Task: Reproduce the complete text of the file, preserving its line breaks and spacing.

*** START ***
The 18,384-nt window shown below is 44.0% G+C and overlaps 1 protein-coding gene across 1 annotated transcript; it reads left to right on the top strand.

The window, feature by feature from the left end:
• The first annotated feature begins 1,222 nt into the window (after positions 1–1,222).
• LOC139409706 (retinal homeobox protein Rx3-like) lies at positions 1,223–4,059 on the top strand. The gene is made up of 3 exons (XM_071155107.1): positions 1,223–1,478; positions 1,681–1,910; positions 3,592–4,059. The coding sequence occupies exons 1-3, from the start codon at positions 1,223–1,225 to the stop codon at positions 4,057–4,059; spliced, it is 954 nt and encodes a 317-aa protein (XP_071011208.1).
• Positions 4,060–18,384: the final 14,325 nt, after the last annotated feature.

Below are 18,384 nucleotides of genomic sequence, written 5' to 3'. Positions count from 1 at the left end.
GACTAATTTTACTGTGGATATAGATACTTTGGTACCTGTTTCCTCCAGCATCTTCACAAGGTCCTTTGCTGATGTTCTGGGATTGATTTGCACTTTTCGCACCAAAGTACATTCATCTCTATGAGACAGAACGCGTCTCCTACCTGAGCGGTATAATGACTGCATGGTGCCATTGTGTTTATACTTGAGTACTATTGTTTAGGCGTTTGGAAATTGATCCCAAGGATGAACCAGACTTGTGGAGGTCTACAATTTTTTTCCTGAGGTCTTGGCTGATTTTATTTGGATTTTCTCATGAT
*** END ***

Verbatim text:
The 18,384-nt window shown below is 44.0% G+C and overlaps 1 protein-coding gene across 1 annotated transcript; it reads left to right on the top strand.

The window, feature by feature from the left end:
• The first annotated feature begins 1,222 nt into the window (after positions 1–1,222).
• LOC139409706 (retinal homeobox protein Rx3-like) lies at positions 1,223–4,059 on the top strand. The gene is made up of 3 exons (XM_071155107.1): positions 1,223–1,478; positions 1,681–1,910; positions 3,592–4,059. The coding sequence occupies exons 1-3, from the start codon at positions 1,223–1,225 to the stop codon at positions 4,057–4,059; spliced, it is 954 nt and encodes a 317-aa protein (XP_071011208.1).
• Positions 4,060–18,384: the final 14,325 nt, after the last annotated feature.

Below are 18,384 nucleotides of genomic sequence, written 5' to 3'. Positions count from 1 at the left end.
GACTAATTTTACTGTGGATATAGATACTTTGGTACCTGTTTCCTCCAGCATCTTCACAAGGTCCTTTGCTGATGTTCTGGGATTGATTTGCACTTTTCGCACCAAAGTACATTCATCTCTATGAGACAGAACGCGTCTCCTACCTGAGCGGTATAATGACTGCATGGTGCCATTGTGTTTATACTTGAGTACTATTGTTTAGGCGTTTGGAAATTGATCCCAAGGATGAACCAGACTTGTGGAGGTCTACAATTTTTTTCCTGAGGTCTTGGCTGATTTTATTTGGATTTTCTCATGAT